Rodgers-to-Rodgers TD 'a little bit of freestyle'

Robert Zizzo
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He wasn't the first option on the play, but the result was a first for Richard Rodgers.

Green Bay Packers tight end Richard Rodgers (89) makes a touchdown catch all alone in the corner of the end zone against the Minnesota Vikings at TCF Bank Stadium November 23, 2014.

The rookie tight end had to wait until his 11th game as a pro to haul in his first touchdown pass, and what seemed like an eternity for the ball to reach him Sunday in the end zone.

On first-and-goal from the Vikings' 1-yard line in the second quarter, Aaron Rodgers rolled right while Richard Rodgers, lined up on the left, faked a block and migrated to the left corner of the end zone.

Aaron Rodgers was about three-quarters of the way to the right sideline before looking left and throwing the ball about 40 yards across the field to a wide-open Richard Rodgers.

The ball seemed to hang in the air like a punt.

"It felt like it took forever," the rookie said. "I don't know, I was just open, no one was really covering me, so I was just standing back there waving."

The quarterback said after the game that the play wasn't designed that way.

"Well, that was a little bit of freestyle, if you will," Aaron Rodgers said. "The play is not designed that way. It's a play-action with (Andrew Quarless) as the first look in the right flat and there's only two guys in the route. Richie is the other option.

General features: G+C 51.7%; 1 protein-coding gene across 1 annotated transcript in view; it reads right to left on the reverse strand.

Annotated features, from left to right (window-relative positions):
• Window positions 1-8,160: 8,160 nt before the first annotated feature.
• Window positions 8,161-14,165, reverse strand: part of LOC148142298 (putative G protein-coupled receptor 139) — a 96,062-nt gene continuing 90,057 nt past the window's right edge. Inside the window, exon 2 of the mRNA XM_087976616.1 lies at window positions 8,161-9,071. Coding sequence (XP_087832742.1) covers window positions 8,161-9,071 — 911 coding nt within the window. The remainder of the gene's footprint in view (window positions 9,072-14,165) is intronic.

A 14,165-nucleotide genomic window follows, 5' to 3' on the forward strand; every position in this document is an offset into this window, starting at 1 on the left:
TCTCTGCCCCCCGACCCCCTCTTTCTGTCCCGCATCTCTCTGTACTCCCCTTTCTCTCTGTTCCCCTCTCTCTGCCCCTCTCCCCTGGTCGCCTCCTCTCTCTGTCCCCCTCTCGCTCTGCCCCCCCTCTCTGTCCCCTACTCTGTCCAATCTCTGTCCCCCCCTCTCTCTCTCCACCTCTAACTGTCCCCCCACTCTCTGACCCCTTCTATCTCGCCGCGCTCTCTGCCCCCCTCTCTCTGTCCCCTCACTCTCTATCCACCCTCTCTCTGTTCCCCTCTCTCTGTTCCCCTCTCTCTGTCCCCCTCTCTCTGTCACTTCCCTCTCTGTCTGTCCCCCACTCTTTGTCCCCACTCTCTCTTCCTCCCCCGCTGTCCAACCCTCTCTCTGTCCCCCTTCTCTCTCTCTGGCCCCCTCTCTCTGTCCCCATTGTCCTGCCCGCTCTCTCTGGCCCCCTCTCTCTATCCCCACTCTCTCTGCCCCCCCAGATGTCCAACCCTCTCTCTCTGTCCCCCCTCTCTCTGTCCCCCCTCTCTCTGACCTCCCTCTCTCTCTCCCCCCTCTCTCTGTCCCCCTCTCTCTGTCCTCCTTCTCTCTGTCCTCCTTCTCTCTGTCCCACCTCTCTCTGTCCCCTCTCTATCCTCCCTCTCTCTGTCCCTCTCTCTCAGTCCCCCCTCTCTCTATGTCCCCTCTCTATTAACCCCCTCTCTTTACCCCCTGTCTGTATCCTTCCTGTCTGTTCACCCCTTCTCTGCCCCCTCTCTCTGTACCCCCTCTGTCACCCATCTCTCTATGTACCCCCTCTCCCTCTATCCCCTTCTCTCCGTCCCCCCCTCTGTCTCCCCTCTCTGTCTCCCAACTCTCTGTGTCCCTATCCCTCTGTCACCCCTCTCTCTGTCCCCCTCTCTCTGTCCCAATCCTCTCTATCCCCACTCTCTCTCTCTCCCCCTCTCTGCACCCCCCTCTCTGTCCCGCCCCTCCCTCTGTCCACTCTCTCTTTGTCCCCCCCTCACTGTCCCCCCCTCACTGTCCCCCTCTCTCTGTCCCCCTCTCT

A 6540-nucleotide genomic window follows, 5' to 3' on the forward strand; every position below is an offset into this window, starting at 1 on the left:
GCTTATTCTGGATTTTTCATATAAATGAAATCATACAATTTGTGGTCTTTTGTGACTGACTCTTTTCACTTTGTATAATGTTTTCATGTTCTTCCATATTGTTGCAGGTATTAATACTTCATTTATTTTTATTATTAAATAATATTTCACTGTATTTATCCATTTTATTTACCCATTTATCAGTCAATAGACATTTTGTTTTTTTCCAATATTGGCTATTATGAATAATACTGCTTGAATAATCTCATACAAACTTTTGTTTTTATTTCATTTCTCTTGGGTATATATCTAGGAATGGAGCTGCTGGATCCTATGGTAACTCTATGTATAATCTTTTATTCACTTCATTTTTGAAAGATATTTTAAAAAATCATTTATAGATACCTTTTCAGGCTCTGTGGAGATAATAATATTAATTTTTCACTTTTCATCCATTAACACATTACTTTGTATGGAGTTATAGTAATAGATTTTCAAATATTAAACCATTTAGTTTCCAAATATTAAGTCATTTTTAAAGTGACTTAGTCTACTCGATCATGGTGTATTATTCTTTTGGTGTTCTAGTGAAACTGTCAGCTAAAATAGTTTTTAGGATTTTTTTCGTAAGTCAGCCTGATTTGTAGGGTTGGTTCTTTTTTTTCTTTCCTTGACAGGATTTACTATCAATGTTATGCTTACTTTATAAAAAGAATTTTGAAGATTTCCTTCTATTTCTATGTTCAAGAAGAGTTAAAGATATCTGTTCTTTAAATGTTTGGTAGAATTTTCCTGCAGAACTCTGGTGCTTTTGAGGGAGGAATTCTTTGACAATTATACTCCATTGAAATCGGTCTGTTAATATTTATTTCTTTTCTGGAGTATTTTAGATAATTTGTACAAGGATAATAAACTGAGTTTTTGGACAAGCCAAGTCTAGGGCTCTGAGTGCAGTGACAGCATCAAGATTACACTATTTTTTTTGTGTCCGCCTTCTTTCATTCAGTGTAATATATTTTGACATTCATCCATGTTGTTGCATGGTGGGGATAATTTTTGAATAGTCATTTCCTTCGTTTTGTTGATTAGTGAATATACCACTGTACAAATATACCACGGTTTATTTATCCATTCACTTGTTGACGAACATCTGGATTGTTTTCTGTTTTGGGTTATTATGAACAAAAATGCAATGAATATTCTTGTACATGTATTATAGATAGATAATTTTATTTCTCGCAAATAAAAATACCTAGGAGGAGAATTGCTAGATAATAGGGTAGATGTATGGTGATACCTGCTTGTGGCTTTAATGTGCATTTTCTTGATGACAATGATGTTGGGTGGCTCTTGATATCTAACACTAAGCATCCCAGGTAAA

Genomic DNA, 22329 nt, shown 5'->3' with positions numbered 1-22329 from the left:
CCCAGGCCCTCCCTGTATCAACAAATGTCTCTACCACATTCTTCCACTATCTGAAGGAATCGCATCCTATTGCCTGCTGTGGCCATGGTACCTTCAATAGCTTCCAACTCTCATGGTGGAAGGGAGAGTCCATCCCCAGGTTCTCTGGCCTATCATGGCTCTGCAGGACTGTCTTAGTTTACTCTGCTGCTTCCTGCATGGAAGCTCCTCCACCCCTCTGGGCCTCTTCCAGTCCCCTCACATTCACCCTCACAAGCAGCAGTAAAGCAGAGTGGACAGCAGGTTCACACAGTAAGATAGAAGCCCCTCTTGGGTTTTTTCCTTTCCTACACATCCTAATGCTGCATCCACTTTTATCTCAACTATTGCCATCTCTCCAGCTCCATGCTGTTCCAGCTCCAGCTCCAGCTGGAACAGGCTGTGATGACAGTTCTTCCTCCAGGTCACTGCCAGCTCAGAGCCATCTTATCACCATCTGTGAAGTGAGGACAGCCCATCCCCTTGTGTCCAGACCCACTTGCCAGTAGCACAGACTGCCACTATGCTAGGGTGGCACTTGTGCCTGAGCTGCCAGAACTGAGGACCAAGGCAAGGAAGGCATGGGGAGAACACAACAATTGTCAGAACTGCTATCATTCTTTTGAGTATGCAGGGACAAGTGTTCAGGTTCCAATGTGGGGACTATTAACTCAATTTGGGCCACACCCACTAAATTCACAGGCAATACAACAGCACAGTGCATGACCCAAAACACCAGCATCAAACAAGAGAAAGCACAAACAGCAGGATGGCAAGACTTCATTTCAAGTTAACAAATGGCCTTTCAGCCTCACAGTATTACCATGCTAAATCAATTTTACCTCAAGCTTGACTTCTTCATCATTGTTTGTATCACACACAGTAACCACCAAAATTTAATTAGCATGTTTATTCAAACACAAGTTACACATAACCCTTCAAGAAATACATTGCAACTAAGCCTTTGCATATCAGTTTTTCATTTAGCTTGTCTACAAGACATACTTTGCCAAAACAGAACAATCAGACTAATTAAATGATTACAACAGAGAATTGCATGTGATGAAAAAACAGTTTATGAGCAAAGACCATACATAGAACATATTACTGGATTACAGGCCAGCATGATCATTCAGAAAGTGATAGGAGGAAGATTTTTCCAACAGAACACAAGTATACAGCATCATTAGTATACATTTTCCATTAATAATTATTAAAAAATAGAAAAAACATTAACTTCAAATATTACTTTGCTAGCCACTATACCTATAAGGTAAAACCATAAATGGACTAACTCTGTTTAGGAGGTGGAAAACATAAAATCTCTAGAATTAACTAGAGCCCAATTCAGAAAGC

"Based on the motion pre-snap when we sent (Justin) Perillo in motion, I felt like I was going to need to extend the play in order to hit Andrew. It didn't feel great that the backside was going to be open, so as I came off the fake and extended the play, Andrew got caught a little bit inside, so that was dead, and at the last minute I kind of saw (Rodgers) out of the corner of my eye and knew I had to put a little something on that to get it over there."

The rookie sold the play, and there were no Vikings defenders within yards of him.

"You just fake like you're blocking and leak out and hopefully no one covers you," Richard Rodgers said, "and it ended up perfectly for us."

The touchdown gave the Packers a 14-7 lead and the rookie a game ball.

"Probably give it to my dad," said Rodgers, whose father, Richard Sr., is the special teams coordinator for the Carolina Panthers.

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